The Short Squeeze Explained
It’s not uncommon to see a dramatic spike in a company’s stock price based on tepid news. This can leave the average investor baffled but the reason for this is quite simple: a classic short squeeze. A short squeeze occurs when short sellers of a company’s stock are forced to cover their short positions in the midst of positive news. More on that in a minute. Let’s review the basics of short selling.
Publicly traded companies issue shares of stock and investors buy and sell them. In some cases, investors seeking to profit from the downward movement in a company's stock will sell shares short. In other words, they borrow shares (facilitated by a broker), sell the shares, then buy them back in the future at what they hope will be a lower price. For example, suppose you sell shares of Home Depot short at $78. You have borrowed shares of Home Depot and recorded a sale at $78. Now, suppose Home Depot stock drops to $70. You could cover your short position by purchasing shares of Home Depot at $70 to replace the shares you initially borrowed. You earned $8 on your trade. What happens if the stock moves higher than $78? You suffer a paper loss on your position. If Home Depot moves to $88, you have already lost $10. If it moves to $98, you’ve lost $20. Enter the short squeeze. Companies which have heavy short interest (meaning a significant percentage of their traded shares are sold short) run the risk of a short squeeze. Given the magnitude of the short interest in these companies, it's safe to say that these companies are facing some challenges. Every now and then these companies surprise investors with a sliver of good news and their stock price climbs. This sends the short sellers into a panic causing them to cover their positions with buy orders. The flurry of activity from the short sellers creates excess demand for shares when supply may be limited resulting in a spike in the stock price. This is a classic short squeeze. Such movements are generally short lived as eventually reality sets in and investors realize that the company still faces challenges.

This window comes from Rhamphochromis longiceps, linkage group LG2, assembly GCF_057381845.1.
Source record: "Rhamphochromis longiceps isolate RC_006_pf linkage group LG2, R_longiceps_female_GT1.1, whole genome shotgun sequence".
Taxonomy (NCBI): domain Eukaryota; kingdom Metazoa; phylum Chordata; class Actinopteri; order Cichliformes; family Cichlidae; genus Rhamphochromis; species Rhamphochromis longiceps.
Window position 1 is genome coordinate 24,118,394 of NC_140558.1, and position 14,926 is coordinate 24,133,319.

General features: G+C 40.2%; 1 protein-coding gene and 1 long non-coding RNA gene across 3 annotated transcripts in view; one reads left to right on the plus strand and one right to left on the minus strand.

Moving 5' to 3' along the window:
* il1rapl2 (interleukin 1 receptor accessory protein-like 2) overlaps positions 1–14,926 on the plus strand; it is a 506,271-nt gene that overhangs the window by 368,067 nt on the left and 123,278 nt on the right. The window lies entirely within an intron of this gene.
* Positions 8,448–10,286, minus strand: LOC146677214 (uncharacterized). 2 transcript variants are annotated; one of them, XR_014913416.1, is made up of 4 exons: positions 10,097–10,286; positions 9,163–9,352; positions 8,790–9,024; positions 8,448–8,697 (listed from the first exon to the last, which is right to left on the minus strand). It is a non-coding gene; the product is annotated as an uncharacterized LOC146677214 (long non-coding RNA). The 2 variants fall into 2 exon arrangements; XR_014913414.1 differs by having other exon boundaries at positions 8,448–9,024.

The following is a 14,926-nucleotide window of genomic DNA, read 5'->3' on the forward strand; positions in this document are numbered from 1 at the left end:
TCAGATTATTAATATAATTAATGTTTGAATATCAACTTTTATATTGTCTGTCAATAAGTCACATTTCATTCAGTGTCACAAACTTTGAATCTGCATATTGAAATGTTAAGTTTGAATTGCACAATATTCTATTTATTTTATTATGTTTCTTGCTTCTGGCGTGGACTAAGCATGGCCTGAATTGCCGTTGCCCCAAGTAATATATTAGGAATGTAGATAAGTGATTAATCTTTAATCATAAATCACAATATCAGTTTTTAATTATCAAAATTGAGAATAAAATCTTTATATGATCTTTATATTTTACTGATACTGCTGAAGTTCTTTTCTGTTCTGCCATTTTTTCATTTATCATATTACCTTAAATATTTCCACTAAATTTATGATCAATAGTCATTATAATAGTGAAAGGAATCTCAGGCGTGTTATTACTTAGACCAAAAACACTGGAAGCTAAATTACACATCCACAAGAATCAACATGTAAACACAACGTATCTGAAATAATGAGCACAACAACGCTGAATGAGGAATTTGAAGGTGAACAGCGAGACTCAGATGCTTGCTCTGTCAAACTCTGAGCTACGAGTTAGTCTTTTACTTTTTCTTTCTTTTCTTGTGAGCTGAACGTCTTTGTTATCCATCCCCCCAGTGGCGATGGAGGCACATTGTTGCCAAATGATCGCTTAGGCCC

So how does a short squeeze affect Main Street? Main Street investors should know the risks of buying or selling shares in a company with heavy short interest. If you buy the shares, you should be aware that quick spikes may be driven more by short sellers covering their positions as opposed to long term investors buying a stake in the company. And if you sell shares short in these companies, be ready to cover quickly if you sense a short squeeze.
Reuben Advani is the president of The BARBRI Financial Skills Institute and the author of two finance books. More information on this and other topics can be found at http://legalpractice.barbri.com.